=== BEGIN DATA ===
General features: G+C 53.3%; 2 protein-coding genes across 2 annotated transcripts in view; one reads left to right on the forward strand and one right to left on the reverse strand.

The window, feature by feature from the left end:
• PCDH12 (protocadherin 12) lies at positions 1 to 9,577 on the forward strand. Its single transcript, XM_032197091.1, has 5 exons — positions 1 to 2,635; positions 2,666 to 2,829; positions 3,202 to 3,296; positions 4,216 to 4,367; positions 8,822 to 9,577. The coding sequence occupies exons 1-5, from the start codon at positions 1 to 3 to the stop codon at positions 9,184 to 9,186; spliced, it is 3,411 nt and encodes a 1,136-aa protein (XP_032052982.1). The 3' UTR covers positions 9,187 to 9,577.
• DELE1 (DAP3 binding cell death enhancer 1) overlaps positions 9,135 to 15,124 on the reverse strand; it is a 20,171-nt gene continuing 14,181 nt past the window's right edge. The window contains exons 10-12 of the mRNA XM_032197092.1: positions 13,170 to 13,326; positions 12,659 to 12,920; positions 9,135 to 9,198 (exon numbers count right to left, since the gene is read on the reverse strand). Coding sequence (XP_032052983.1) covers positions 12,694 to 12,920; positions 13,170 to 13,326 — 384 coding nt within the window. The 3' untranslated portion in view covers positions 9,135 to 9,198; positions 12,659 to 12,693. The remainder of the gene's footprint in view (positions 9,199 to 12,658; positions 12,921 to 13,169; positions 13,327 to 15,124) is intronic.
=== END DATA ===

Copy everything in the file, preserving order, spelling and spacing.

General features: G+C 53.3%; 2 protein-coding genes across 2 annotated transcripts in view; one reads left to right on the forward strand and one right to left on the reverse strand.

The window, feature by feature from the left end:
• PCDH12 (protocadherin 12) lies at positions 1 to 9,577 on the forward strand. Its single transcript, XM_032197091.1, has 5 exons — positions 1 to 2,635; positions 2,666 to 2,829; positions 3,202 to 3,296; positions 4,216 to 4,367; positions 8,822 to 9,577. The coding sequence occupies exons 1-5, from the start codon at positions 1 to 3 to the stop codon at positions 9,184 to 9,186; spliced, it is 3,411 nt and encodes a 1,136-aa protein (XP_032052982.1). The 3' UTR covers positions 9,187 to 9,577.
• DELE1 (DAP3 binding cell death enhancer 1) overlaps positions 9,135 to 15,124 on the reverse strand; it is a 20,171-nt gene continuing 14,181 nt past the window's right edge. The window contains exons 10-12 of the mRNA XM_032197092.1: positions 13,170 to 13,326; positions 12,659 to 12,920; positions 9,135 to 9,198 (exon numbers count right to left, since the gene is read on the reverse strand). Coding sequence (XP_032052983.1) covers positions 12,694 to 12,920; positions 13,170 to 13,326 — 384 coding nt within the window. The 3' untranslated portion in view covers positions 9,135 to 9,198; positions 12,659 to 12,693. The remainder of the gene's footprint in view (positions 9,199 to 12,658; positions 12,921 to 13,169; positions 13,327 to 15,124) is intronic.